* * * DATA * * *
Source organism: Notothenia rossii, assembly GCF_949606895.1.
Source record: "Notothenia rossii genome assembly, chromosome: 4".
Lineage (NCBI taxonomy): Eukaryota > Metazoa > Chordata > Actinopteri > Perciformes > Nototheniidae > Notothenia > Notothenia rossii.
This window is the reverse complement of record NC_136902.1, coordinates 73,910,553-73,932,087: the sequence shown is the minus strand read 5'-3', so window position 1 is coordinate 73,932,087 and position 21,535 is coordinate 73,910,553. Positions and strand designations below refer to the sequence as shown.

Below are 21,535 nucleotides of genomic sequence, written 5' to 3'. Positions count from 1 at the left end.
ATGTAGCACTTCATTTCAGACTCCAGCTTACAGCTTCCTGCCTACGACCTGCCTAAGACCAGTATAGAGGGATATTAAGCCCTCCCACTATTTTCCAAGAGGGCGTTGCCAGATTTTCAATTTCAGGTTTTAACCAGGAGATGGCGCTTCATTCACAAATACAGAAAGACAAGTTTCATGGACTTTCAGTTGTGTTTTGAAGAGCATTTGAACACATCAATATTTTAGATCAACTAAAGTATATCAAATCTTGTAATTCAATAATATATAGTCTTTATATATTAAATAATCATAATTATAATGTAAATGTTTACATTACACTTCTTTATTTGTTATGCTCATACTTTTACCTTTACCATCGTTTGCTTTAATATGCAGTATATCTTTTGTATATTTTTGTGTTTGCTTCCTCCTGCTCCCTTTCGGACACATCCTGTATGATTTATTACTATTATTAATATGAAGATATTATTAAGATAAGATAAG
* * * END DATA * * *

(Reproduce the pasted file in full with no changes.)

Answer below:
Source organism: Notothenia rossii, assembly GCF_949606895.1.
Source record: "Notothenia rossii genome assembly, chromosome: 4".
Lineage (NCBI taxonomy): Eukaryota > Metazoa > Chordata > Actinopteri > Perciformes > Nototheniidae > Notothenia > Notothenia rossii.
This window is the reverse complement of record NC_136902.1, coordinates 73,910,553-73,932,087: the sequence shown is the minus strand read 5'-3', so window position 1 is coordinate 73,932,087 and position 21,535 is coordinate 73,910,553. Positions and strand designations below refer to the sequence as shown.

Below are 21,535 nucleotides of genomic sequence, written 5' to 3'. Positions count from 1 at the left end.
ATGTAGCACTTCATTTCAGACTCCAGCTTACAGCTTCCTGCCTACGACCTGCCTAAGACCAGTATAGAGGGATATTAAGCCCTCCCACTATTTTCCAAGAGGGCGTTGCCAGATTTTCAATTTCAGGTTTTAACCAGGAGATGGCGCTTCATTCACAAATACAGAAAGACAAGTTTCATGGACTTTCAGTTGTGTTTTGAAGAGCATTTGAACACATCAATATTTTAGATCAACTAAAGTATATCAAATCTTGTAATTCAATAATATATAGTCTTTATATATTAAATAATCATAATTATAATGTAAATGTTTACATTACACTTCTTTATTTGTTATGCTCATACTTTTACCTTTACCATCGTTTGCTTTAATATGCAGTATATCTTTTGTATATTTTTGTGTTTGCTTCCTCCTGCTCCCTTTCGGACACATCCTGTATGATTTATTACTATTATTAATATGAAGATATTATTAAGATAAGATAAG